On this day in 1923, Italian forces bombarded and occupied the Greek island of Corfu after the death of an Italian general and three of his staff members on the Greco-Albanian border. Earlier in August, the general and his staff were engaged under international authority in determining the boundary between Greece and Albania. This event led to Mussolini ordering a naval bombardment of the Greek island of Corfu. After 16 people were killed, Mussolini issued an ultimatum, demanding a heavy indemnity and an apology from Greece for the deaths of the Italians.
Greece appealed to the League of Nations, which referred the dispute to the Council of Ambassadors – an organization established by the Allies in 1919 to deal with problems arising out of the peace treaties following the First World War. The Council ordered Greece to apologize and pay 50 million lire to Italy. Greece accepted the decision of the Council and Italy finally left Corfu on September 27, 1923. The decision of the Council was internationally criticized for submitting to the aggression of a bigger world power instead of protecting the smaller Greece from attack.
Also on this day in 1977, Spyros Kyprianou was appointed as the president of Cyprus. He was a nationalist leader and politician who succeeded Cyprus’ founder, Archbishop Makarios. Having served as the country’s first foreign minister, he was appointed president when Makarios died in office and went on to win reelection in 1978 and again in 1983.
Beginning in 1979, Kyprianou negotiated on several occasions with the leader of the breakaway Turkish enclave in northern Cyprus, but reunification talks between the two sides failed. He had some success in revitalizing the economy but was eventually voted out of office in 1988. He passed away in March of 2002 after a long battle with cancer. Kyprianou is survived by his wife Mimi and their two sons – one of which served as a European Commissioner from 2004 to 2008 and also as the Minister of Foreign Affairs of Cyprus.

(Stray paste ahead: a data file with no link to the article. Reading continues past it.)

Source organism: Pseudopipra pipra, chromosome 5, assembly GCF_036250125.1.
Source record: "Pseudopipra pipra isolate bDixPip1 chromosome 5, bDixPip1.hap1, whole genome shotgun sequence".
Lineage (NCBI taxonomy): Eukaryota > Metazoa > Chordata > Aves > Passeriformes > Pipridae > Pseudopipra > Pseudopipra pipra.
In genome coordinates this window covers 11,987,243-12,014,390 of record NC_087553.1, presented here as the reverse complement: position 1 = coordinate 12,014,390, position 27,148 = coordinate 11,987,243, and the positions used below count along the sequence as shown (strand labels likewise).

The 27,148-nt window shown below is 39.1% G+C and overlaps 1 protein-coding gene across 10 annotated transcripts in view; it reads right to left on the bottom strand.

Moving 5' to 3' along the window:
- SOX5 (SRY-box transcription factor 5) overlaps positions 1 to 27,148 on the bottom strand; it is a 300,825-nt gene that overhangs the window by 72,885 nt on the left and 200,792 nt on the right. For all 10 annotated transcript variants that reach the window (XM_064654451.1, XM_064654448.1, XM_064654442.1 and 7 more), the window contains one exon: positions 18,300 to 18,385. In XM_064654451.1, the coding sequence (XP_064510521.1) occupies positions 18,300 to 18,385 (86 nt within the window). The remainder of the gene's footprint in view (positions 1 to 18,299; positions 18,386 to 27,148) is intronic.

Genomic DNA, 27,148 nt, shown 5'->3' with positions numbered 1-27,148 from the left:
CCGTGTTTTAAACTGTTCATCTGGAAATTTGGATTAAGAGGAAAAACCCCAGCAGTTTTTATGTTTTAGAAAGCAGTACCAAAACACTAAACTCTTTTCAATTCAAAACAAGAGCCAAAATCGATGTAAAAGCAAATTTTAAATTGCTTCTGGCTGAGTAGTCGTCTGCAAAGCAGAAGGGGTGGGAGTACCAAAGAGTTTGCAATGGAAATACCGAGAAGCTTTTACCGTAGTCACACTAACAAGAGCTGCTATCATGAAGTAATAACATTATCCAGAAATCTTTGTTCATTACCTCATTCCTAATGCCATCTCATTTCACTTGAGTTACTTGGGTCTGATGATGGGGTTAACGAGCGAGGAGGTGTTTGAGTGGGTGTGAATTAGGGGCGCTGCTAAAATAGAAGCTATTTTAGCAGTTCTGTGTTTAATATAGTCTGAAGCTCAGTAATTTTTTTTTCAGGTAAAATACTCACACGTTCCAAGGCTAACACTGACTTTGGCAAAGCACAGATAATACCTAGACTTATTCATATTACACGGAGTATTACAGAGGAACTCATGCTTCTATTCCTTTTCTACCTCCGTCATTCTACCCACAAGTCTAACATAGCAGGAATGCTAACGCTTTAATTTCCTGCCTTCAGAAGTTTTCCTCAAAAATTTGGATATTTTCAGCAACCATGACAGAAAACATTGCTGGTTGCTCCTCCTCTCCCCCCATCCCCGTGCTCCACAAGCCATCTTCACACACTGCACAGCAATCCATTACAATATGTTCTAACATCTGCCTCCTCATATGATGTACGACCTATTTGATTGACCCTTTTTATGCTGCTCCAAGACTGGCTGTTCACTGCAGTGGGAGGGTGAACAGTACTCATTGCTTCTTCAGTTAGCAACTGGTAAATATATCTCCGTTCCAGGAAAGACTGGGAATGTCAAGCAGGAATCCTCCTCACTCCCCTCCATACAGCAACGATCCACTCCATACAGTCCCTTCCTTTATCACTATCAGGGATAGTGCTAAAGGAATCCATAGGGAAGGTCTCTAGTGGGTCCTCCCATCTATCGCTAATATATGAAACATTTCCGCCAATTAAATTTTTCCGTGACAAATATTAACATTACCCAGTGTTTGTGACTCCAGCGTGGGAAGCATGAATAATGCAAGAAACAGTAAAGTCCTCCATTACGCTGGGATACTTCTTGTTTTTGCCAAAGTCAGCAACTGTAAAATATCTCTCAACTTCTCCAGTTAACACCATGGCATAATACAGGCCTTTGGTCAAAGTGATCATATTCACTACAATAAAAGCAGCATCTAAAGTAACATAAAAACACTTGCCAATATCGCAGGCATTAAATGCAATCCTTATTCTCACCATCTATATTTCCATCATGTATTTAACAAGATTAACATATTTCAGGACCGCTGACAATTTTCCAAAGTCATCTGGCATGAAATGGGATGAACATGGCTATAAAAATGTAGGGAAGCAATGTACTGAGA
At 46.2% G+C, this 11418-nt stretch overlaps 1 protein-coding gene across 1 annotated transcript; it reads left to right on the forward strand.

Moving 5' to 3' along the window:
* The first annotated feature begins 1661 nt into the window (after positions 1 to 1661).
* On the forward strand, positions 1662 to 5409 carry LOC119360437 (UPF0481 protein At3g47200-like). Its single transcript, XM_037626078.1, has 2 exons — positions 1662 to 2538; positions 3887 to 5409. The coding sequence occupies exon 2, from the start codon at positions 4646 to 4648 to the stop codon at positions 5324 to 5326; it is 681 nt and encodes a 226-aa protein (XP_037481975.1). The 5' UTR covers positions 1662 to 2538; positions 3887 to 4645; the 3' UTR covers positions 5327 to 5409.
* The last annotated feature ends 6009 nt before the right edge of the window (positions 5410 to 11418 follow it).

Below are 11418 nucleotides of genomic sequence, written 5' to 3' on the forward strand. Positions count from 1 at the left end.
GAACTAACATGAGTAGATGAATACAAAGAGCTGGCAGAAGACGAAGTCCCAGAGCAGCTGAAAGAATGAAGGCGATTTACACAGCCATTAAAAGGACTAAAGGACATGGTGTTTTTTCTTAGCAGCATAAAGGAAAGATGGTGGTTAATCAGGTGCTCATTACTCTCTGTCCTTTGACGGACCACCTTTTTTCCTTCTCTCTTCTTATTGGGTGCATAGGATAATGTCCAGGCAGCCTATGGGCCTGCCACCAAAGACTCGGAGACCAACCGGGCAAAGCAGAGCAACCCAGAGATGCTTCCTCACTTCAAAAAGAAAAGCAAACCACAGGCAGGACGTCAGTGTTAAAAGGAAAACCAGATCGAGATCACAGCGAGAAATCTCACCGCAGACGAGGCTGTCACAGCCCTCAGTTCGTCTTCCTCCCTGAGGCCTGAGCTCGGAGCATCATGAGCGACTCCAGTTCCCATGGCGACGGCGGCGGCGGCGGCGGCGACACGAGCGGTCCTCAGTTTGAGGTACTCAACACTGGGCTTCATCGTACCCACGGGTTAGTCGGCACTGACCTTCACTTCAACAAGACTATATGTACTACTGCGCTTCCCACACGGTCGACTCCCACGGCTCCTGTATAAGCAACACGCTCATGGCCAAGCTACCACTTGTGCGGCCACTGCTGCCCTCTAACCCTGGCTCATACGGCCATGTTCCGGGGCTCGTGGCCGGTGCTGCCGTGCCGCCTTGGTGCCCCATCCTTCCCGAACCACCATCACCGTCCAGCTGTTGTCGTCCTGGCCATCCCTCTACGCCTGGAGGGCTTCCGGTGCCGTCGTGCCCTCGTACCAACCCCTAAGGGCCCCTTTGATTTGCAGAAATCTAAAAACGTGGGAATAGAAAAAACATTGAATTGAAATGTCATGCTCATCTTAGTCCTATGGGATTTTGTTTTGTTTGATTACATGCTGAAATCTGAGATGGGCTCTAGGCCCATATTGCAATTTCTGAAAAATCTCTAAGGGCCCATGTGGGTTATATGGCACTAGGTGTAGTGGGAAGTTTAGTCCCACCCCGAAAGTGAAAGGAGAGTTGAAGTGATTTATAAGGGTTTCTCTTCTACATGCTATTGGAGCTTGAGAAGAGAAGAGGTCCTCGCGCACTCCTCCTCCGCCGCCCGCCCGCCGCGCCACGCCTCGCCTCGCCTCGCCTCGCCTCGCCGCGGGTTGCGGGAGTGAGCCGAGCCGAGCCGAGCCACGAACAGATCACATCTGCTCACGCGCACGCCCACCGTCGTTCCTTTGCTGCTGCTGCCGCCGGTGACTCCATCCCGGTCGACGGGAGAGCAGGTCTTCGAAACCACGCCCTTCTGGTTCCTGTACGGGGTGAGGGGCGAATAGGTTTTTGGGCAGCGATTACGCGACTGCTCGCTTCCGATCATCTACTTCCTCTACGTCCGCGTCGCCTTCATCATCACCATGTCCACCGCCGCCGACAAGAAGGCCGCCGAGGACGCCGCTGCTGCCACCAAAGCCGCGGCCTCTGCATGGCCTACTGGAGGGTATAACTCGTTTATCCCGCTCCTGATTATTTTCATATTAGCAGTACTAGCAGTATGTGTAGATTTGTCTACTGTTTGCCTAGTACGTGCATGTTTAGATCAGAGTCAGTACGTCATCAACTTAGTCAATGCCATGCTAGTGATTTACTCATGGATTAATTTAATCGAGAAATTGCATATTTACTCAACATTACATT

On this day in 1926, Irene Papas, the Greek actress was born in Corinth, Greece. Her mother was a schoolteacher and her father taught classical drama. Papas was educated at the Royal School of Dramatic Art in Athens. In 1947, she married the film director Alkis Papas. They divorced about 4 years later, but Papas kept her married name. In 1954, she met the actor Marlon Brando and many reported that they had a long and secret love affair.
Papas, now almost 90, starred in over 70 films in a career that spanned more than 50 years. She became famous in Greece and then eventually became an international star when she played prominent roles in The Guns of Navarone and Zorba the Greek. She was also a powerful presence as a Greek heroine in films including The Trojan Women (where she played alongside Katharine Hepburn who was quoted saying that Papas was “one of the greatest actresses in the history of cinema”) and Iphigenia and played the eponymous parts in Antigone and Electra. In 2018, it was announced that she had been suffering from Alzheimer’s for 5 years.
On this day in 1993, “My Big Fat Greek Wedding” actress Nia Vardalos married “Felicity” actor Ian Gomez. Gomez converted to Greek Orthodoxy prior to marrying Vardalos. Vardalos’ hit romantic comedy was inspired by her romance with Gomez – who also starred in the film – and her real-life experience as a Canadian of Greek descent looking for love.
The couple adopted their 3-year-old daughter, Ilaria, in 2008. However, on July 3, 2018, it was announced that Vardalos had filed for divorce from Gomez after 23 years of marriage and asked for joint legal and physical custody of their daughter. The reason cited was ‘irreconcilable differences.’ The divorce was finalized nearly 6 months later.